Tuesday, July 19, 2011

Faith Works 7-30

Faith Works 7-30-11

Jeff Gill


Now is the acceptable time




Less than 150 days away.


No one will thank me for pointing this out, I know.


Christmas is less than 150 days ahead, and every so often I like to mention that in July or so, because if you're going to get a grip on the ears of this rough beast and turn it, like the young boy riding the tiger, you need to start now.


If you are perfectly content with how you and your household celebrate Christmas, in décor or gifts or traditions, you may feel free to skip ahead to the ads or the Sports section, and congratulations. . . I think.


For many, there's a growing discontent through November and December, sometimes erupting earlier in September when the first decorations show up in stores. We don't quite like how we're celebrating the occasion, not just in "the culture" (whatever that is) or at church, but in our own lives: the area we should be able to best control, and yet end up feeling most out of control there, at home.


July & August, pastors and church leaders know, is when the mold is carved, when the ingredients are mixed, when all but the final coat of paint is applied. Cantata music is picked and ordered, pageant scripts are considered, costume parts and craft elements are hunted down like a nimrod looking for his wild boar in the woods for the wassail feast.


In a more inobtrusive way, we're doing that as we start to idly think, while browsing catalogs or strolling past storefronts, "Hey, I'll bet Millie would like that for Christmas." And so the rut begins to be worn.


Before the rut goes so deep the wagon can't turn, how do you get control of the applecart? Tomorrow I get the chance to preach on this, at least a bit, at Centenary UMC in Granville (8, 9:20, & 11, thanks for asking), and I have some suggestions that are relatively painless and potentially productive. You don't have to swear off all gifts, all decorations, every party, just to get your seasonal celebration back on track.


There's the ever-popular "remember that Jesus is the reason for the season," but there's two problems with that approach to redeeming Christmas cheer. One is, it doesn't work very well. Years of putting that slogan on bumper stickers and bookmarks make it clear that it works for those for whom it already works, and just puts a cherry top of guilt on the whole teetering pile of non-Jesus-y Christmas stuff. Or to put it another way, if it was going to work, we'd see it by now.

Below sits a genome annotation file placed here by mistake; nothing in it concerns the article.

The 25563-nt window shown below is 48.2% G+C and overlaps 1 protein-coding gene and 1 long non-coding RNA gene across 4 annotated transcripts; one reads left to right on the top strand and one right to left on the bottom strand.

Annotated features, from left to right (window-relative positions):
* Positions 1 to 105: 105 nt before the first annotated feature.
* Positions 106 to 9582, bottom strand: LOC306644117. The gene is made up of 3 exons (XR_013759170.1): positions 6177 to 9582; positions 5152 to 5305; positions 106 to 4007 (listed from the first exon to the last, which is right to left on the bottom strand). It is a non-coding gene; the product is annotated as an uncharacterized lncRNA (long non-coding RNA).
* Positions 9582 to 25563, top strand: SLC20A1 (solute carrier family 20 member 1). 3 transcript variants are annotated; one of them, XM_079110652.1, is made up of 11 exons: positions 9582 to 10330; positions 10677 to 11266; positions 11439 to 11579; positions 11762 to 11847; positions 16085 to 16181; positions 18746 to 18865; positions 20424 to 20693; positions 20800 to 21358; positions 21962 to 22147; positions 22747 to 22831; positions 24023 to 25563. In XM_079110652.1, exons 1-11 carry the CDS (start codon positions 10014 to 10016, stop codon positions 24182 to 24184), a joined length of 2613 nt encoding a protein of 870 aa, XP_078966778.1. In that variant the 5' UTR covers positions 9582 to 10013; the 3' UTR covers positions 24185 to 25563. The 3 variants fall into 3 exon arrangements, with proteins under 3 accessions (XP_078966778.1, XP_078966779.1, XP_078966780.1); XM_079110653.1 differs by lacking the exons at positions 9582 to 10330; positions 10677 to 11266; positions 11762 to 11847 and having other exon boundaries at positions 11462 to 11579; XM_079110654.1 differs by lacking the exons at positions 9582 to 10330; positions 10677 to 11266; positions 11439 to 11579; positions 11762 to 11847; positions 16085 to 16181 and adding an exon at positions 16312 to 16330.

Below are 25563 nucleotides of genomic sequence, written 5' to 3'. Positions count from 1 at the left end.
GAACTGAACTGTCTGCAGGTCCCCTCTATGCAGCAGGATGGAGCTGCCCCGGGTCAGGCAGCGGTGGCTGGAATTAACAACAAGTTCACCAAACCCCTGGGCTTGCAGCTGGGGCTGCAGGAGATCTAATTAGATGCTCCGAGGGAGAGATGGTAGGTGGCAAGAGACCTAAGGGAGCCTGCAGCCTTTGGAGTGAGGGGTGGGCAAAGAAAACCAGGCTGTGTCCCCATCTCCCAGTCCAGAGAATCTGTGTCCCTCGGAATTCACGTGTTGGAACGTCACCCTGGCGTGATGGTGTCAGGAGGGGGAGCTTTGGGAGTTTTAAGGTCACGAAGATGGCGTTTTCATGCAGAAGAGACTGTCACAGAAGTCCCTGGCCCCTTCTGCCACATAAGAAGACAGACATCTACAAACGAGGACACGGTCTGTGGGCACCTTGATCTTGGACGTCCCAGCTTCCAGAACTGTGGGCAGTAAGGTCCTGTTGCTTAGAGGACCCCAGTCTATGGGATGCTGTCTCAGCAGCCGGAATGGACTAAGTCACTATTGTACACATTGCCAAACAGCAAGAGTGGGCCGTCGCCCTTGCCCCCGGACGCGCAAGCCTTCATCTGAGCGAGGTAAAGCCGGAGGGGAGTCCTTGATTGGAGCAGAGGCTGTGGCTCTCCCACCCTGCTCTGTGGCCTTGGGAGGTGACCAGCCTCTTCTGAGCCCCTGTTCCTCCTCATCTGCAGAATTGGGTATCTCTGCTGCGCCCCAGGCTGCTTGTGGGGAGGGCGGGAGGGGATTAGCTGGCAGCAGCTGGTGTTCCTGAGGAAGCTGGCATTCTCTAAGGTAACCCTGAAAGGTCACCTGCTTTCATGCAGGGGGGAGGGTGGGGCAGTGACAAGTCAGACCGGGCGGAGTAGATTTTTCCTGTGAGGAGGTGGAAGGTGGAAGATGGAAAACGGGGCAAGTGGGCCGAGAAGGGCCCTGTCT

The other problem with "Jesus – the reason for the season" is that, as Christians (I'm talking to us'ns, now), we know that Jesus is the reason for every season, and should be celebrated as having entered our world and our lowly estate on every day. Lots of Christmas season sermons remind us of exactly that; Jesus was born that we might live, and that's gift, pure and simple.


So why celebrate Christmas at all? Is making it "a day" let alone "a season" actually a problem in and of itself? It can be, but not necessarily. Our Puritan forebearers suspected it was going to end up like this, and if you read the early Licking County histories (before the return of Civil War veterans with those wacky trees they wanted to put in the parlor, like the fellows in Siegel's regiment had in their camp) – there were basically no Dec. 25 celebrations to speak of here in the early 1800's, other than among German Catholics, and even that was low key.


Most of what we call Christmas celebration is less Christian than it is a cultural acknowledgement that winter is hard, and long dark nights are depressing, and we need some feasting and lights and gift-giving just to get through it. When you start to separate out the purely cultural from the faithful, it gets a bit easier to figure out what you must do from what you want to do . . . and then sort out what you have to do, or if you do a'tall.


Sort it out from your angle, but start sorting now: what kind of Christmas do you want those around you to remember in years to come? Making memories is a perfectly reasonable frame to put around your own picture of that baby in his manger.


Just don't let the frame overwhelm the portrait you're putting on display for others to see. If they only see the frame, it's the wrong choice!


Jeff Gill is a writer, storyteller, and supply preacher around central Ohio; tell him your Christmas memory at knapsack77@gmail.com, or follow Knapsack @Twitter.

No comments:

Post a Comment